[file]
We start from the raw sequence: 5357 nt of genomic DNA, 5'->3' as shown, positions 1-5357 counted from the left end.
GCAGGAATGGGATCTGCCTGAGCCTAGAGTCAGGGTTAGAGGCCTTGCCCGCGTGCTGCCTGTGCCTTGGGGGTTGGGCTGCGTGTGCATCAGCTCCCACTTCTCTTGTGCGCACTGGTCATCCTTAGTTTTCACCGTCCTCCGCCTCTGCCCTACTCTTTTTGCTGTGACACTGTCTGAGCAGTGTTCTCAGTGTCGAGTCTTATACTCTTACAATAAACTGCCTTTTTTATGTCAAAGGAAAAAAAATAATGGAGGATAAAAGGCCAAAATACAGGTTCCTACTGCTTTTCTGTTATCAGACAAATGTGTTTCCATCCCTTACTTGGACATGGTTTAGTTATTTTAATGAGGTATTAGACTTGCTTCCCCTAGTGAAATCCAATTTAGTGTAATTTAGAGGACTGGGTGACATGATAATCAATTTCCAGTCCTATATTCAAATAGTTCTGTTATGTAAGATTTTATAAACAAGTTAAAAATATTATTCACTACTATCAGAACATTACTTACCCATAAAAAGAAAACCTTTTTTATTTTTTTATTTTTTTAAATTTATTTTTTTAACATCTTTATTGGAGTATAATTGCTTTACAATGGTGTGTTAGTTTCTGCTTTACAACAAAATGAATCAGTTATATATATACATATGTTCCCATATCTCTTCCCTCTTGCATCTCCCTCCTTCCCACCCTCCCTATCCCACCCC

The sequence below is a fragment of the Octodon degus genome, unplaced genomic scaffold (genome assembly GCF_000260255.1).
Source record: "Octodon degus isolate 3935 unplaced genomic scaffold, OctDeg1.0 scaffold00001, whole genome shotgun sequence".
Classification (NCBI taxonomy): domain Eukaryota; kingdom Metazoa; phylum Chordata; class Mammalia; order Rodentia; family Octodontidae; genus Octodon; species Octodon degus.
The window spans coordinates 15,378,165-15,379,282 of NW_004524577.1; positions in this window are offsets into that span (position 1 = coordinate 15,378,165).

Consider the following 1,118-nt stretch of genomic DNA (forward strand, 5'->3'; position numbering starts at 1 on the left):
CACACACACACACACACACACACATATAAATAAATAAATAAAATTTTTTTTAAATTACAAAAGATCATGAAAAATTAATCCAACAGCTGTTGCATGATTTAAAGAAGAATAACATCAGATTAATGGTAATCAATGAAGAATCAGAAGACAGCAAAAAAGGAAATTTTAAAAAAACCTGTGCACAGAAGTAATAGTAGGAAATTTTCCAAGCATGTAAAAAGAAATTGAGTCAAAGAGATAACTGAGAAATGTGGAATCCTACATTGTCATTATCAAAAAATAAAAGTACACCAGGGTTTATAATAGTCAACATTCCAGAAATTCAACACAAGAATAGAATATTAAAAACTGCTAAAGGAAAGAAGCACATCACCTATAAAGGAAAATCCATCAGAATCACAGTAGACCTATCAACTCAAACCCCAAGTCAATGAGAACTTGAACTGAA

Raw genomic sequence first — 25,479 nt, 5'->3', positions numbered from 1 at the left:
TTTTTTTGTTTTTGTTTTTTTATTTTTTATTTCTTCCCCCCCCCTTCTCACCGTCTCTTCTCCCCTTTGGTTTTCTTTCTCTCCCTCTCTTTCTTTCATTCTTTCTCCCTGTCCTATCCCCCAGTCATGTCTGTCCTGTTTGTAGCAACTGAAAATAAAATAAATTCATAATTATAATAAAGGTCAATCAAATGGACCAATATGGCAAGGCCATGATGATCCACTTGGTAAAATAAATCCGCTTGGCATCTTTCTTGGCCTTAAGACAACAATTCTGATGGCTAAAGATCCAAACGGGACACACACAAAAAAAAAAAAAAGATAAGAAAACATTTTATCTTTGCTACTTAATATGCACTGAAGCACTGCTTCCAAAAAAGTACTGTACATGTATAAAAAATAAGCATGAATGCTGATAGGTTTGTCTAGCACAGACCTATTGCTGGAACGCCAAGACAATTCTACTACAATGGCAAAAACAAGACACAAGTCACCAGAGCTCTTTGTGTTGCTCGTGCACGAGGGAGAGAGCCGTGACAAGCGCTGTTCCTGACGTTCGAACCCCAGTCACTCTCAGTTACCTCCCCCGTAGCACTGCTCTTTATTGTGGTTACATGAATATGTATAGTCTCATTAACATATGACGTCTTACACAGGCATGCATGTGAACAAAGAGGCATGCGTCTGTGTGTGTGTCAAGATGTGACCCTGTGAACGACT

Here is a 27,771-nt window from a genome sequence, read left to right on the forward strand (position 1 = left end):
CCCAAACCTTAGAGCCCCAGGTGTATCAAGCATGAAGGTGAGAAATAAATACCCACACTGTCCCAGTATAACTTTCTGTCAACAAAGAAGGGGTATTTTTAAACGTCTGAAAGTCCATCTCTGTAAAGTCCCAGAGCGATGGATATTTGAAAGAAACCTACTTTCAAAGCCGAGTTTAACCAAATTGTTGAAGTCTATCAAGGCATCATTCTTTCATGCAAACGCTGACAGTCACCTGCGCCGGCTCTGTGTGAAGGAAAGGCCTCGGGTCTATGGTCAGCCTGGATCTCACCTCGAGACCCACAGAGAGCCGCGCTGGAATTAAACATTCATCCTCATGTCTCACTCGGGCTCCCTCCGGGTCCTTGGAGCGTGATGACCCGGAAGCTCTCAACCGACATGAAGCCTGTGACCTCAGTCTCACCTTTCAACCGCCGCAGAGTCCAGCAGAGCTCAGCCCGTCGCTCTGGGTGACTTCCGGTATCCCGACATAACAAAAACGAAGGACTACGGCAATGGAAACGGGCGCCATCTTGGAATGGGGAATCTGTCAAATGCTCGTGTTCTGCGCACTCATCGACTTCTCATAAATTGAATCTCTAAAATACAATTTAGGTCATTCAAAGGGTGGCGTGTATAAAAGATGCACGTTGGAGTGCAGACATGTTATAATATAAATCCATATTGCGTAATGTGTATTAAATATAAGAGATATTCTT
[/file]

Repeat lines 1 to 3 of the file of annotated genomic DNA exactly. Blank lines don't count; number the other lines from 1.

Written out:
We start from the raw sequence: 5357 nt of genomic DNA, 5'->3' as shown, positions 1-5357 counted from the left end.
GCAGGAATGGGATCTGCCTGAGCCTAGAGTCAGGGTTAGAGGCCTTGCCCGCGTGCTGCCTGTGCCTTGGGGGTTGGGCTGCGTGTGCATCAGCTCCCACTTCTCTTGTGCGCACTGGTCATCCTTAGTTTTCACCGTCCTCCGCCTCTGCCCTACTCTTTTTGCTGTGACACTGTCTGAGCAGTGTTCTCAGTGTCGAGTCTTATACTCTTACAATAAACTGCCTTTTTTATGTCAAAGGAAAAAAAATAATGGAGGATAAAAGGCCAAAATACAGGTTCCTACTGCTTTTCTGTTATCAGACAAATGTGTTTCCATCCCTTACTTGGACATGGTTTAGTTATTTTAATGAGGTATTAGACTTGCTTCCCCTAGTGAAATCCAATTTAGTGTAATTTAGAGGACTGGGTGACATGATAATCAATTTCCAGTCCTATATTCAAATAGTTCTGTTATGTAAGATTTTATAAACAAGTTAAAAATATTATTCACTACTATCAGAACATTACTTACCCATAAAAAGAAAACCTTTTTTATTTTTTTATTTTTTTAAATTTATTTTTTTAACATCTTTATTGGAGTATAATTGCTTTACAATGGTGTGTTAGTTTCTGCTTTACAACAAAATGAATCAGTTATATATATACATATGTTCCCATATCTCTTCCCTCTTGCATCTCCCTCCTTCCCACCCTCCCTATCCCACCCC

The sequence below is a fragment of the Octodon degus genome, unplaced genomic scaffold (genome assembly GCF_000260255.1).